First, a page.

You might not think of medical school as a prime venue for musical theater.
But for Anthony Tobia, a popular professor known for his innovative methods of using film, literature and music to illuminate issues in psychiatry, it makes perfect sense.
One of his teaching staples is Andrew Lloyd Webber’s The Phantom of the Opera, the story of a beautiful soprano, Christine Daaé, who becomes the obsession of a mysterious, disfigured genius. Tobia has been using the musical in seminars and didactics since 2009.
So a few years ago, when a medical student in one of his round-table seminars said her sister, Julia Udine, was starring as Christine in the North American tour, he was dumbfounded. “I knew we would collaborate one day,” says Tobia, an associate professor at Rutgers Robert Wood Johnson Medical School, where he also serves as director of the psychiatry core clerkship for third-year medical students and oversees undergraduate medical education programs in the Department of Psychiatry.
He would have to wait, because shortly after that conversation Udine won the role on Broadway, a nearly three-year stint that she completed in June.
This fall, Tobia and Udine finally came together to give the Rutgers community a glimpse into the psychiatric underpinnings of Phantom for a special Grand Rounds. The Oct. 27 event, streamed to two dozen universities nationwide, was hosted by the Stuart D. Cook MD Master Educators' Guild and the Department of Psychiatry. Held at at Robert Wood Johnson University Hospital it was attended by more than 450, including faculty, residents, medical students and members of the public.
Is The Phantom of the Opera a supernatural love story or a case study of someone experiencing major depression with psychotic features?
At the Grand Rounds showcase, Tobia set out to convince the audience of the latter. The theater-like production took place on stage in the hospital’s Arline and Henry Schwartzman Courtyard. Through breathtaking operatic numbers, it featured Udine, in character as Christine, offering the patient’s perspective, while Tobia informed the audience at every step “what is really going on with Christine.” Shawen Ilaria, chief psychiatry resident at RWJMS and an accomplished musician, accompanied Udine on the piano.
As Udine sang, Tobia provided lyrical examples of how the show’s trajectory follows Elisabeth Kübler-Ross’s five stages of grief – denial, anger, bargaining, depression and acceptance – which Christine deals with as a character.
“Phantom is not only the most inspiring musical I’ve ever seen, it is also a perfect clinical study for teaching about mood disorders. In Christine,” he says, “we find a character who is dealing with complicated bereavement – she is still mourning her father who died when she was 13 – along with significant stress in her life. It allows us to talk about what is known in the DSM [Diagnostic and Statistical Manual of Mental Disorders] as persistent complex bereavement disorder and its potential evolution, which includes full-blown clinical depression, psychosis and suicidality.”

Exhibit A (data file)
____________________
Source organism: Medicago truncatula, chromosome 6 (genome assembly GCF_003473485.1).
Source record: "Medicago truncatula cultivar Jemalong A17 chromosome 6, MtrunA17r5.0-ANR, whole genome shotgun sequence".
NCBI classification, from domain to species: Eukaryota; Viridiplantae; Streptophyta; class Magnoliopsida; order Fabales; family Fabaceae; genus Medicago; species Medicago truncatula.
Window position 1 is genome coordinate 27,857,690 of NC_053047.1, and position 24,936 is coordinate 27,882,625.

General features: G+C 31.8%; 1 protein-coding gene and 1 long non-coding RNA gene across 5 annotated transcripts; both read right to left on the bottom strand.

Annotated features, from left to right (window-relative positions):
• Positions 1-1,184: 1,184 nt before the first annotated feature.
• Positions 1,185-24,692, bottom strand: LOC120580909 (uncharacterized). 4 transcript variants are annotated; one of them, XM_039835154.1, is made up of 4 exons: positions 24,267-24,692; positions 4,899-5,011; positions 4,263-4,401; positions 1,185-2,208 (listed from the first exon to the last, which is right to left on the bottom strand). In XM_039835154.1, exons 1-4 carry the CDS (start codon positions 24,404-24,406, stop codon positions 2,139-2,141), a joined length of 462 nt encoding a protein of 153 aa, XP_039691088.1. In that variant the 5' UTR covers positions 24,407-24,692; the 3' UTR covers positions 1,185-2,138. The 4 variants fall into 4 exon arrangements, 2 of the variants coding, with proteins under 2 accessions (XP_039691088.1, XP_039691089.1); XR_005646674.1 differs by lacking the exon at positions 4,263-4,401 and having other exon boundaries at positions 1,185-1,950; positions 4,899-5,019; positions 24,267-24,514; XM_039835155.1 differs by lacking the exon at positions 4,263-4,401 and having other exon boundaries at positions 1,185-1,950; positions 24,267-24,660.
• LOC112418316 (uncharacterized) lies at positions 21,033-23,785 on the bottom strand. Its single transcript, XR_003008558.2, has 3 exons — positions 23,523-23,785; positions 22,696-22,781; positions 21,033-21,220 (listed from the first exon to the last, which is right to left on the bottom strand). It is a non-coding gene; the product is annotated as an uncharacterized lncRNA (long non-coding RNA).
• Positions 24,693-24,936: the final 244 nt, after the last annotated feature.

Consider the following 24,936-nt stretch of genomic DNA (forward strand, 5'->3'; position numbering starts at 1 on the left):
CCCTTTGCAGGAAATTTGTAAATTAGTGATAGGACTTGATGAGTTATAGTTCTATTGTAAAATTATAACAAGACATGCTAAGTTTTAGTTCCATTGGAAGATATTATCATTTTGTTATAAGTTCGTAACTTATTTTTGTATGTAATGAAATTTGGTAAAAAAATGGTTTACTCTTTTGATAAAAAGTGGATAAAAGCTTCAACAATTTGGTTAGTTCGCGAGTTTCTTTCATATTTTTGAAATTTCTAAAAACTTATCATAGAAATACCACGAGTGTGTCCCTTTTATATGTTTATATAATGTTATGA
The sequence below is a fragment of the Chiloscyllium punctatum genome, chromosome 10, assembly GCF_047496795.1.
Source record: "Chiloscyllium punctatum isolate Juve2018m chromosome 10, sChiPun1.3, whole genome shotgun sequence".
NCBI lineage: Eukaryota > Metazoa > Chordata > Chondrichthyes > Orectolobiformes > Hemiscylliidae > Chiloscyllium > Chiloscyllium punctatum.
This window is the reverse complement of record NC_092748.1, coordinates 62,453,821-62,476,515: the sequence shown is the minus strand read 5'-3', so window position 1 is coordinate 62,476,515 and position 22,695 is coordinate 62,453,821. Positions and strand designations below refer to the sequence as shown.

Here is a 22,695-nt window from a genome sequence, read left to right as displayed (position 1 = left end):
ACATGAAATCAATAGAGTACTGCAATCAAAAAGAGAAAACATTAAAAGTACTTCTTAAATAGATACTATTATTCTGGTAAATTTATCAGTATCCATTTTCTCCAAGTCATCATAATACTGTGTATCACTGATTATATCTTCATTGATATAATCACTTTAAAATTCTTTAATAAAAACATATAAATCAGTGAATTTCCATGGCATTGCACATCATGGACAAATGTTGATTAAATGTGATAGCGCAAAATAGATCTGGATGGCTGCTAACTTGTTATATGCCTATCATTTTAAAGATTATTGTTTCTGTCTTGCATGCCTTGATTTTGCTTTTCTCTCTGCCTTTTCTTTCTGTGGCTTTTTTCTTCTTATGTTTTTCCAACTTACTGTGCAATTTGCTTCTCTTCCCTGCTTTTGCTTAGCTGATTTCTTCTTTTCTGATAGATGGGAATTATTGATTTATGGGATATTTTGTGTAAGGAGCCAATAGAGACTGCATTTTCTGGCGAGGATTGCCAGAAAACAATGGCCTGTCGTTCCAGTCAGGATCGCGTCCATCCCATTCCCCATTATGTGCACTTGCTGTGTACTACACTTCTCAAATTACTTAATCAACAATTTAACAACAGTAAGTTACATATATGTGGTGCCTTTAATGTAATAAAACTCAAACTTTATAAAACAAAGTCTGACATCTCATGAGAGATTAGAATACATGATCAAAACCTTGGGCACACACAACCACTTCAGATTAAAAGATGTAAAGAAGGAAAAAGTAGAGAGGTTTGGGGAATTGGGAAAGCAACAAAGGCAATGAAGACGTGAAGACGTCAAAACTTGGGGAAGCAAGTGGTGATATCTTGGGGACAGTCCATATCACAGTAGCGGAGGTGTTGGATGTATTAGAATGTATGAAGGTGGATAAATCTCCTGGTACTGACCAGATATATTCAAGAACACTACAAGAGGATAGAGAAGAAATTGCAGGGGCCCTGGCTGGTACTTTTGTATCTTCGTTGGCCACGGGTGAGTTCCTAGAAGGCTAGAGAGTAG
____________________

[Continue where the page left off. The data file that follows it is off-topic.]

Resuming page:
Tobia admits his views may be unorthodox. “The first time I saw Phantom in 1995, as soon as Christine steps through the mirror in the dressing room (Act I, scene 3), I was mesmerized. I viewed everything that followed in the musical as a product of Christine’s imagination.”He also contends that even though Phantom ends with lovers united, it is likely that the Christine character, sometime after the play’s conclusion, commits suicide. “There are clues in the show,” he says – like the tone in which the viscount tells the story at the outset – “that suggest that they don’t spend their lives together. “
All this speculation [Andrew Lloyd Webber has not weighed in], Tobia points out, is in the name of teaching, which is always the goal. “Every didactic I teach has stated objectives that I have to reach,” Tobia says. “We take care to keep the narrative evidence-based and not promote the stigma of mental illness.”
Udine, 23, first learned of Tobia’s use of Phantom through her sister, Michelle, now a resident in pediatrics at University of Alabama at Birmingham School of Medicine. Four years later working with him on this project, she’s found herself delving into Christine in a deeper way.
Much of what Tobia has to say about what’s happening in Christine’s mind, she says, rings true. “As an actor, you try to connect with the role you are playing, find the subtext, so you can make sense of what’s happening on the page,“ says Udine. “ If I were to play Christine again, I would use some of his teachings to prepare myself.”
Tobia’s students and residents say the lessons gleaned when viewing psychiatry through a pop culture lens stay with them in a way a straight lecture never would. Ilaria, who grew up in Orlando and attended medical school in Florida, chose RWJMS to study with Tobia. She has not been disappointed. “We walk away from his lectures with new insights into TV, movies and music,” says Ilaria, whose paper on meaning in Billy Joel’s songs and lyrics was recently accepted by the National Pop Culture Association Conference in San Diego. “It helps you remember the material more, engage with it and connect it to your own life.”
Christine Annibali, also a psychiatry resident at RWJMS, has taken courses with Tobia over the last three years. “I saw Julia perform on Broadway,” she says. “What I’ve learned in Dr. Tobia’s classes has allowed me to be more observant of pop culture and my patient population and become a better clinician.” She is now working with Tobia on a project using the movie Young Frankenstein. “It’s a more humorous way than Phantom to view psychopathology,“Annibali says.
For more information, contact Carla Cantor at ucm.rutgers.edu or 848-932-0555.